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Chef Patterns: Part 1 - Modeling Environment-Specific Differences

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Chef Patterns: Part 1 - Modeling Environment-Specific Differences

· DevOps Zone ·
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Learn how integrating security into DevOps to deliver "DevSecOps" requires changing mindsets, processes and technology.

At work we have the notion of multiple environments. Dev (used by the developers), Staging (used for showcasing stories), QA/Testing (used by testers) and Production (caters to end user). At times, a pre-production environment is also present to simulate production like scenarios.

Though we fight hard to minimize the differences between these environments, they do exist and it is necessary to measure them, which in turn can provide us with some automated mechanisms to easily spot environment-specific differences. In this write up I'll be writing some of the techniques I'm using to model them. There are two generic goals for this techniques:

  • Testability of the recipe.
  • Ease with which one can spot the environment-specific differences

The techniques:

  1. Conditionals:  Use raw if else conditions to apply different resources in different environments. If you are sure that the difference will only be limited to certain minute details I will start employing raw conditional  statements like this:
    if node.chef_environment == 'development' do
      # do not configure basic auth
      #  configure basic auth
    What is important is that we should also write equivalent unit tests for such scenarios.
  2. Attributes: Use attributes to model the differences in environments.  In Chef, attributes can be overridden on per environment basis. This provides an elegant way to implement environment-specific changes. In the following example, the version of Ruby needs to be different in two environments.
    # the default attribute looks like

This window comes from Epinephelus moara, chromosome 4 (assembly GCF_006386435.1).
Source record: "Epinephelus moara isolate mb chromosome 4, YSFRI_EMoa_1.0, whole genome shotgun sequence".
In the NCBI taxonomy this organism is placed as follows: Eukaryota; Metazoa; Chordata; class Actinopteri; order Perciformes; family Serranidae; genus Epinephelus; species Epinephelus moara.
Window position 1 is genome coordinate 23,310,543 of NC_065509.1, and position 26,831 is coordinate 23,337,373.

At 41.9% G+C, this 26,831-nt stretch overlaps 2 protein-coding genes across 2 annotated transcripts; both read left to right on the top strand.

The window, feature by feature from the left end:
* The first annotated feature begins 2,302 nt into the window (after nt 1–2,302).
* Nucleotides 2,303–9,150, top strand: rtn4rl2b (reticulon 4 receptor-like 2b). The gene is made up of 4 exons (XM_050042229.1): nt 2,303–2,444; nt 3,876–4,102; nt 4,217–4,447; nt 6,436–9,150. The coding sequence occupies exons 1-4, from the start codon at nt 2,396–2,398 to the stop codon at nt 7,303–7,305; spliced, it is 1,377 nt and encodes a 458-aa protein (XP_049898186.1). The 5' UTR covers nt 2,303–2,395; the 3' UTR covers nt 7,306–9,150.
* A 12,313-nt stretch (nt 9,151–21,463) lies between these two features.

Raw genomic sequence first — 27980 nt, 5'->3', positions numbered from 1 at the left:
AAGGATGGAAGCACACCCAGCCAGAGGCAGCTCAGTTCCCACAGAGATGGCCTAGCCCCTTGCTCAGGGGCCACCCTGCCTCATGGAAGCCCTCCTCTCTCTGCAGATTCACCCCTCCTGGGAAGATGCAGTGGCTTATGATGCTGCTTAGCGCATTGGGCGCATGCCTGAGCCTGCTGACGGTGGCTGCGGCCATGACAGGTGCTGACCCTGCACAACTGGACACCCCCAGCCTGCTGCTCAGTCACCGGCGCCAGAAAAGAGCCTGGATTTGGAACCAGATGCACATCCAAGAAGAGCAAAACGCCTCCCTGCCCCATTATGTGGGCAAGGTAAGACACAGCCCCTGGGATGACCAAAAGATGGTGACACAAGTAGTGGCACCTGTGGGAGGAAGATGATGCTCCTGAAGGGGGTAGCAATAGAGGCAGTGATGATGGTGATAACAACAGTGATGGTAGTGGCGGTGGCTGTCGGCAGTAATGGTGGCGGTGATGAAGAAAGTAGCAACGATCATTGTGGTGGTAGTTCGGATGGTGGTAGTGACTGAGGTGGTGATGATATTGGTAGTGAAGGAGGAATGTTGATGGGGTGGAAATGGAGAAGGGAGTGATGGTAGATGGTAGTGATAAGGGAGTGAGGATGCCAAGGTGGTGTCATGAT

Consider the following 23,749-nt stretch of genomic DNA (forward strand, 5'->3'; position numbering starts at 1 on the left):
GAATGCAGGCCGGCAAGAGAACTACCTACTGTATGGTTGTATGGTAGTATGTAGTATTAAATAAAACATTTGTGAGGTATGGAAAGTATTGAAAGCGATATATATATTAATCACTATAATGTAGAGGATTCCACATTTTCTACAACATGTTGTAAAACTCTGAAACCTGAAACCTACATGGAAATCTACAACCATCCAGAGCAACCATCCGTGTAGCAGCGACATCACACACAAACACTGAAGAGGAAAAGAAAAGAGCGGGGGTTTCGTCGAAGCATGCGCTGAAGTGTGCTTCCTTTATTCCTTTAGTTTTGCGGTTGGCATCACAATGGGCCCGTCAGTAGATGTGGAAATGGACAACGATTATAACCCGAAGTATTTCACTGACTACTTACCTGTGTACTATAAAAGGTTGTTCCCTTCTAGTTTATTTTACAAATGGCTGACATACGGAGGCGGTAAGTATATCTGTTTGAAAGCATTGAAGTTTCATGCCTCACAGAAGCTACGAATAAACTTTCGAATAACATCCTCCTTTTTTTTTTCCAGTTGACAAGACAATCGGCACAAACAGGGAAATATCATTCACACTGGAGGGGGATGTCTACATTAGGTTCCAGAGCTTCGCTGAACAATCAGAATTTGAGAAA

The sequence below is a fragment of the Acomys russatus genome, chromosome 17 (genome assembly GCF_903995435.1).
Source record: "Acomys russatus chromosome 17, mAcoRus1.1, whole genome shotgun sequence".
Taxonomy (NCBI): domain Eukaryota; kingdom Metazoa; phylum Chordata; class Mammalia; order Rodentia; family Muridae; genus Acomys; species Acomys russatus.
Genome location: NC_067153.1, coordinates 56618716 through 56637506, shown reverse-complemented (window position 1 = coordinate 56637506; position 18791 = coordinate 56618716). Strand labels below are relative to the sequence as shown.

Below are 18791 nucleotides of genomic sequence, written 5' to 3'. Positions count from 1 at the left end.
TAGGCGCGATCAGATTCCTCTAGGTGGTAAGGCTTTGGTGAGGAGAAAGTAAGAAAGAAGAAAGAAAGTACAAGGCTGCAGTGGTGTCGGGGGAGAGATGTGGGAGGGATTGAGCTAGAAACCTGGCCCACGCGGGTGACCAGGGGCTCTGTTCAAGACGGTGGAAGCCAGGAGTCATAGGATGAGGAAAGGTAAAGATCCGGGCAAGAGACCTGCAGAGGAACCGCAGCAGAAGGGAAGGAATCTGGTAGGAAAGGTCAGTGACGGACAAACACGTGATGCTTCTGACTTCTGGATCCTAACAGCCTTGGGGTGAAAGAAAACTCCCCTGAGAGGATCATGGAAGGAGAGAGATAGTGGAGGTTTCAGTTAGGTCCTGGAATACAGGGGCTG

default[:ruby][:version] = '1.8.7' 
    # the resource inside ruby recipe might use it like this
    ruby_version= 'ruby-'+ node[:ruby][:version]
    execute "download_ruby" do 
      cwd "/opt"
      command "wget -c http://someurl/#{ruby_version}.tgz"
    Then this can be overridden in all servers within the staging environment with this snippet
    name "staging"
  3. Environment-specific Chef recipes/components:  Use environment specific recipes and other components on the fly. If the amount of differences is large enough, involving multiple resources and significant configuration differences within a single file, you can use the environment name itself to dynamically load an environment-specific template or  environment-specific sub recipe. For example the deploy recipe invokes database backup as well as load balancer rotation (the instance should be out of the load balancer during the deployment) tasks that are only in production and not in any other environments. For this we can have a dedicated recipe name deploy::production. On the other hand the main deploy recipe uses something like this
    pre_deployment_sub_recipe = "deploy::#{node.chef_environment}_pre_deployment"
    include_recipe sub_recipe
    # Perform deployment
    post_deployment_sub_recipe = "deploy::#{node.chef_environment}_post_deployment"
    You can use similar strategies to include environment-specific configurations as well.  Here's an example:
    template "/etc/nginx/nginx.conf" do
      source "nginx." + node.chef_environment + "conf.erb"
    This one will pick up nginx.staging.conf.erb as a template in the staging environment's nginx configuration while nginx.production.conf.erb is in production environments. This does impose a problem because now every environment should have a corresponding sub-recipe or template. But again you can further scope this using one of the earlier two techniques. In this case, it is possible to do a file glob and pick up the environment-specific differences.

Learn how enterprises are using tools to automate security in their DevOps toolchain with these DevSecOps Reference Architectures.


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